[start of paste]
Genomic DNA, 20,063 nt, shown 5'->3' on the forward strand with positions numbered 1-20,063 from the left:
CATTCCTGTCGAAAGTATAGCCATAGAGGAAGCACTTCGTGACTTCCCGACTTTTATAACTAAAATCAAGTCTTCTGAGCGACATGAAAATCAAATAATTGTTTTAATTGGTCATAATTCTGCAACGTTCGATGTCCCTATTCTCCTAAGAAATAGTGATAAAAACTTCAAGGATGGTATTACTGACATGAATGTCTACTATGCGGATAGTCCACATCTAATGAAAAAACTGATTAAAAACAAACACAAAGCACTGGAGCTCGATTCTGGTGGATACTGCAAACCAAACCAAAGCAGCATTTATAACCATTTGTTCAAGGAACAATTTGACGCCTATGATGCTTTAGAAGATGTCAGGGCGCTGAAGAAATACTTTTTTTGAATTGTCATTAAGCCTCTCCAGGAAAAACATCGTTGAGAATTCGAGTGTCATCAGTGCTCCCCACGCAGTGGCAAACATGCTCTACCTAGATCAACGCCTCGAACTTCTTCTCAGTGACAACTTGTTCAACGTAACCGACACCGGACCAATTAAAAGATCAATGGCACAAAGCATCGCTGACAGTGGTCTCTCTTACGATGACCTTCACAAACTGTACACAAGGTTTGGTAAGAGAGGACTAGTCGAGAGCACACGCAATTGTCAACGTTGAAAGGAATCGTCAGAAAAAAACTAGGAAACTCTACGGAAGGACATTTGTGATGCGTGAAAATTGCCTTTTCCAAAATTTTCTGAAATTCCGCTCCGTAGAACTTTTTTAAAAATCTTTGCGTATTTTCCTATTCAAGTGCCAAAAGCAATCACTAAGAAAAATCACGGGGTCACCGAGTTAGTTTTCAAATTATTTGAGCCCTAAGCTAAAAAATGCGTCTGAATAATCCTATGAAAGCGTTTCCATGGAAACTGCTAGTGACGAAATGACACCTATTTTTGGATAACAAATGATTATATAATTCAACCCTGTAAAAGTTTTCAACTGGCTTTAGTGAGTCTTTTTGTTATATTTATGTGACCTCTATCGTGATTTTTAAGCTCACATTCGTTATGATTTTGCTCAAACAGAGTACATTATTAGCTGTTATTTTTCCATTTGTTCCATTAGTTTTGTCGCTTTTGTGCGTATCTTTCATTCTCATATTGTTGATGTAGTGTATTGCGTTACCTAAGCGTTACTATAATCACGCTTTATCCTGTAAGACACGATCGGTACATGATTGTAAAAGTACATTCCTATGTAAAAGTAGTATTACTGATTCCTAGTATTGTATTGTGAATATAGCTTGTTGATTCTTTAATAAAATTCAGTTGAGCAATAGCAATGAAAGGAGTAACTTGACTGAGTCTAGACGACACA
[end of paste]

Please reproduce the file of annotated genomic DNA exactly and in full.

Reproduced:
Genomic DNA, 20,063 nt, shown 5'->3' on the forward strand with positions numbered 1-20,063 from the left:
CATTCCTGTCGAAAGTATAGCCATAGAGGAAGCACTTCGTGACTTCCCGACTTTTATAACTAAAATCAAGTCTTCTGAGCGACATGAAAATCAAATAATTGTTTTAATTGGTCATAATTCTGCAACGTTCGATGTCCCTATTCTCCTAAGAAATAGTGATAAAAACTTCAAGGATGGTATTACTGACATGAATGTCTACTATGCGGATAGTCCACATCTAATGAAAAAACTGATTAAAAACAAACACAAAGCACTGGAGCTCGATTCTGGTGGATACTGCAAACCAAACCAAAGCAGCATTTATAACCATTTGTTCAAGGAACAATTTGACGCCTATGATGCTTTAGAAGATGTCAGGGCGCTGAAGAAATACTTTTTTTGAATTGTCATTAAGCCTCTCCAGGAAAAACATCGTTGAGAATTCGAGTGTCATCAGTGCTCCCCACGCAGTGGCAAACATGCTCTACCTAGATCAACGCCTCGAACTTCTTCTCAGTGACAACTTGTTCAACGTAACCGACACCGGACCAATTAAAAGATCAATGGCACAAAGCATCGCTGACAGTGGTCTCTCTTACGATGACCTTCACAAACTGTACACAAGGTTTGGTAAGAGAGGACTAGTCGAGAGCACACGCAATTGTCAACGTTGAAAGGAATCGTCAGAAAAAAACTAGGAAACTCTACGGAAGGACATTTGTGATGCGTGAAAATTGCCTTTTCCAAAATTTTCTGAAATTCCGCTCCGTAGAACTTTTTTAAAAATCTTTGCGTATTTTCCTATTCAAGTGCCAAAAGCAATCACTAAGAAAAATCACGGGGTCACCGAGTTAGTTTTCAAATTATTTGAGCCCTAAGCTAAAAAATGCGTCTGAATAATCCTATGAAAGCGTTTCCATGGAAACTGCTAGTGACGAAATGACACCTATTTTTGGATAACAAATGATTATATAATTCAACCCTGTAAAAGTTTTCAACTGGCTTTAGTGAGTCTTTTTGTTATATTTATGTGACCTCTATCGTGATTTTTAAGCTCACATTCGTTATGATTTTGCTCAAACAGAGTACATTATTAGCTGTTATTTTTCCATTTGTTCCATTAGTTTTGTCGCTTTTGTGCGTATCTTTCATTCTCATATTGTTGATGTAGTGTATTGCGTTACCTAAGCGTTACTATAATCACGCTTTATCCTGTAAGACACGATCGGTACATGATTGTAAAAGTACATTCCTATGTAAAAGTAGTATTACTGATTCCTAGTATTGTATTGTGAATATAGCTTGTTGATTCTTTAATAAAATTCAGTTGAGCAATAGCAATGAAAGGAGTAACTTGACTGAGTCTAGACGACACA